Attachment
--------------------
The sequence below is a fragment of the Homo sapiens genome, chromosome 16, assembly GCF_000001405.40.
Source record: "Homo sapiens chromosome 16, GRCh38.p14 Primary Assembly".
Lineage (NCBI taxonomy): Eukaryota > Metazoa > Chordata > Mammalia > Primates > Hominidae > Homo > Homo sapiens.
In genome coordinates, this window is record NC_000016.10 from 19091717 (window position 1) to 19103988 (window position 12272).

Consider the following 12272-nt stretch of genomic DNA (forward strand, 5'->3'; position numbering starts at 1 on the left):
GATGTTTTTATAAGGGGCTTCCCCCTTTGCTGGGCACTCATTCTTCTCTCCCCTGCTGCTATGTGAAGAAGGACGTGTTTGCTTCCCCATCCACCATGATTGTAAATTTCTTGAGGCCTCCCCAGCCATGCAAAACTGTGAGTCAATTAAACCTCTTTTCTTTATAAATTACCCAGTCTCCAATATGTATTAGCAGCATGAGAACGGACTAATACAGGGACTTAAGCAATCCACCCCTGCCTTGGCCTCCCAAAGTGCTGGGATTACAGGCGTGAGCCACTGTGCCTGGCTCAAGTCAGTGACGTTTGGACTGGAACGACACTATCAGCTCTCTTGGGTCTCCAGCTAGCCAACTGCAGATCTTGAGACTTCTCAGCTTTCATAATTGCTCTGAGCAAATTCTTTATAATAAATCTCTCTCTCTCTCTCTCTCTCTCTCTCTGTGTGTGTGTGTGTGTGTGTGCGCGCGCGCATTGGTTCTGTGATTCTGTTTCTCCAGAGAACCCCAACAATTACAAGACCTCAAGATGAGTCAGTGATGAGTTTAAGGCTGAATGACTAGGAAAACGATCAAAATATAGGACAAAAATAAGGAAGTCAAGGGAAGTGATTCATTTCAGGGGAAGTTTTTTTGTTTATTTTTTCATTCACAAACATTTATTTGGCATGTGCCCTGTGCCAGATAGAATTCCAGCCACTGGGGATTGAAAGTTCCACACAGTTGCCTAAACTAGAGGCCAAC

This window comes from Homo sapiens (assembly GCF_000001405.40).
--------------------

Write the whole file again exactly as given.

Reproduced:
The sequence below is a fragment of the Homo sapiens genome, chromosome 16, assembly GCF_000001405.40.
Source record: "Homo sapiens chromosome 16, GRCh38.p14 Primary Assembly".
Lineage (NCBI taxonomy): Eukaryota > Metazoa > Chordata > Mammalia > Primates > Hominidae > Homo > Homo sapiens.
In genome coordinates, this window is record NC_000016.10 from 19091717 (window position 1) to 19103988 (window position 12272).

Consider the following 12272-nt stretch of genomic DNA (forward strand, 5'->3'; position numbering starts at 1 on the left):
GATGTTTTTATAAGGGGCTTCCCCCTTTGCTGGGCACTCATTCTTCTCTCCCCTGCTGCTATGTGAAGAAGGACGTGTTTGCTTCCCCATCCACCATGATTGTAAATTTCTTGAGGCCTCCCCAGCCATGCAAAACTGTGAGTCAATTAAACCTCTTTTCTTTATAAATTACCCAGTCTCCAATATGTATTAGCAGCATGAGAACGGACTAATACAGGGACTTAAGCAATCCACCCCTGCCTTGGCCTCCCAAAGTGCTGGGATTACAGGCGTGAGCCACTGTGCCTGGCTCAAGTCAGTGACGTTTGGACTGGAACGACACTATCAGCTCTCTTGGGTCTCCAGCTAGCCAACTGCAGATCTTGAGACTTCTCAGCTTTCATAATTGCTCTGAGCAAATTCTTTATAATAAATCTCTCTCTCTCTCTCTCTCTCTCTCTCTGTGTGTGTGTGTGTGTGTGTGCGCGCGCGCATTGGTTCTGTGATTCTGTTTCTCCAGAGAACCCCAACAATTACAAGACCTCAAGATGAGTCAGTGATGAGTTTAAGGCTGAATGACTAGGAAAACGATCAAAATATAGGACAAAAATAAGGAAGTCAAGGGAAGTGATTCATTTCAGGGGAAGTTTTTTTGTTTATTTTTTCATTCACAAACATTTATTTGGCATGTGCCCTGTGCCAGATAGAATTCCAGCCACTGGGGATTGAAAGTTCCACACAGTTGCCTAAACTAGAGGCCAAC

This window comes from Homo sapiens (assembly GCF_000001405.40).